I grew up with an understanding that the hair that grows naturally on my body is unattractive. The hair that naturally grows under my arms and on my legs makes me less of a female, less feminine and less appealing to the opposite sex. I learnt from a very young age to feel embarrassed about my body hair.
When I was 13 a boy put his hands down my pants when we were kissing. I crossed my legs, confused and rightly naïve. A week later I was the laughing stock of an all-boys school because that hand had touched my pubic hair and I “hadn’t shaved”. I felt ashamed, embarrassed, and made a firm note in my mind that in order to be found attractive I would need to get rid of all of my newly found body hair. From then on I shaved, over and over again, leaving my skin bumpy, covered in ingrown hairs, irritated and painful, but to me this was without question better than having that hair “down there” and being perceived as unattractive.
I believe that growing up with these cultural stories about what it means to be an attractive, happy, female is what led my teenage years being centred around an understanding that feelings of self worth and love were something only to be felt when male attention and love was present. Unless a man thought I was sexy or beautiful, I had no reason to believe those things about myself. This not only meant that I sexualised myself from the age of 13 but that I quickly learnt to compete using that sexuality with other girls around me.
I had long forgotten this seemingly menial occurrence that happened when I was 13. But 3 years ago, finding myself struggling with feelings of jealousy and insecurity surrounding other women and also struggling with low confidence in a loving relationship, I began to actively delve into what self-love really means to me; Why do I struggled with it? How has it held me back?
Having hair on my body for example; Why do I have such a strong belief that my body hair is “gross”? Why do my friends and I apologise if our legs aren’t shaved? Why don’t I feel sexy with hair on my body?
In societies eyes, to be a successful female means conforming to attitudes and beliefs that have been embedded so deeply in our cultures they seem completely natural and normal to us. When surely to be a successful and happy female is simply that? It isn’t to be shaved, to be made up, to have a certain body shape or to look a certain way. It is just to be happy regardless of anything.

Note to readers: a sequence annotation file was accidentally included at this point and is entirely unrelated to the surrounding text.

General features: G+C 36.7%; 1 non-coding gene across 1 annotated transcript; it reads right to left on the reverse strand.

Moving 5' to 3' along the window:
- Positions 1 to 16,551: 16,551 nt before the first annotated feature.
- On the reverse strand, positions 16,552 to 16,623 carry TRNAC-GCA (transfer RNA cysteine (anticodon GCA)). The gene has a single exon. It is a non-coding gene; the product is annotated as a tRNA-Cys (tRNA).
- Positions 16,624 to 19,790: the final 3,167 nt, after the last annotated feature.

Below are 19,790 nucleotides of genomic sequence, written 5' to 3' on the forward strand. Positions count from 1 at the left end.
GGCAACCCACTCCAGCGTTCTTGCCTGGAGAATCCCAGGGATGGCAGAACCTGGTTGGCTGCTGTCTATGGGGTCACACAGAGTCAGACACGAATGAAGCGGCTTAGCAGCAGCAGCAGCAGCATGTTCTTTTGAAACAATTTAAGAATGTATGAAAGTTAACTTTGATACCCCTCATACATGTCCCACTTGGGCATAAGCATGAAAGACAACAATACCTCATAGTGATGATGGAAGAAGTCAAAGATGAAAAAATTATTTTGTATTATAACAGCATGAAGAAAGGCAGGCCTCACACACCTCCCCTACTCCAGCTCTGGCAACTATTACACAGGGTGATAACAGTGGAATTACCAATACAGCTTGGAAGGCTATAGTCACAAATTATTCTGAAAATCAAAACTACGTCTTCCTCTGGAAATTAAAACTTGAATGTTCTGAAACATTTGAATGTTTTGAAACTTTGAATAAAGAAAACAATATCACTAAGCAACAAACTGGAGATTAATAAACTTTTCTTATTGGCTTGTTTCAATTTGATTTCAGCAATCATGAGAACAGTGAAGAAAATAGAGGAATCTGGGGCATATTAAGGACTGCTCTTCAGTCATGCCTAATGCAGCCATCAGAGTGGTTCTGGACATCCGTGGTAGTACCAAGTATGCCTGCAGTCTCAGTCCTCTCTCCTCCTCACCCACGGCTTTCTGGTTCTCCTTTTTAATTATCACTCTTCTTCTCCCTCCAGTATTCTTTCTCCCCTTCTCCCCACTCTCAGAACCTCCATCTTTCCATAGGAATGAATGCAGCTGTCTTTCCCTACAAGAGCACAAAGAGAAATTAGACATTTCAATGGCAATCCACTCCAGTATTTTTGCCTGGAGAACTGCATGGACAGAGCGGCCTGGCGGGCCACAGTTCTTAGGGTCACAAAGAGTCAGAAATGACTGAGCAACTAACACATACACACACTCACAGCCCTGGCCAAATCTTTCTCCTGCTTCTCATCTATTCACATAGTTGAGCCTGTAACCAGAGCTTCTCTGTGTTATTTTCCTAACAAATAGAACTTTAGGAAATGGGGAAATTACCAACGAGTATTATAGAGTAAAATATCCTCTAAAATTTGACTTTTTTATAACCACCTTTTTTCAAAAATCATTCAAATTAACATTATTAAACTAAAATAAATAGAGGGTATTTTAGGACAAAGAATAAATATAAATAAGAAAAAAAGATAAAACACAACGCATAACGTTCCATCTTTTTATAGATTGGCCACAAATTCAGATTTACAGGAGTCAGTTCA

It seems obvious to me now why myself and a vast majority of my girl friends struggle with appearance, confidence and true self-love. We learn as soon as we enter this world that natural elements of our being should make us feel unattractive because they are not appealing to society. I grew up understanding that there is a certain way that a female shouldbe, and if I didn’t fit that way of being then I wasn’t worthy of self confidence.
Firstly, I think we, as a society, need to restructure our understanding of the word ‘feminine’. Feminine is a word that is used to describe a set of attributes, behaviours, and roles generally associated with girls and women, dictated by the society that they find themselves in. It has nothing to do with being a female and in fact has everything to do with female stereotyping. A feminine way of being should be one of simply owning and loving our individual sense of selves as females on this planet, whatever that may be!
The scariest thing is, that as soon as I began to confront and unravel these insecurities I held, I found my inner feminist fighting a disturbingly large part of myself that truly believes I am not worthy if I don’t look a certain way. If my hair isn’t neat, if my skin isn’t clear, if my teeth aren’t white, if my skin isn’t tanned, if I have leg and underarm hair, if I don’t have a certain bone-structure or a petite body.
There is a broad understanding of what it means to be beautiful as a female, and so many of us strive to fit that understanding, rather than remembering that it is simply that, an understanding, and not a fact. Beauty is not something that can be defined, and our society has chosen to define it, leaving so many wishing to be something other than what they are.
Our variety as females is not celebrated by a general society, but more importantly, our variety isn’t celebrated by us, by females! How will men and women ever find a place of individualised equality if we as females cannot even begin to appreciate ourselves and each other for all that we truly are?!
It’s important to me to move into this New Year with a focus on expressing myself and my ideas openly. Regaining the self belief and self-love I abandoned when I was 13 is a big part of this. As an active commitment, I’m growing my body hair over the next three months, a personal experiment to see if I can genuinely learn to love and appreciate a part of me that I have never believed is attractive. In 2016 my main aim is to focus on saying adios to anyone else’s ideas of what makes me a beautiful, able, successful, human being and start saying hello to my own understanding of why I’m beautiful, able, and successful in every way I need to be.
All Illustrations by Frances Canon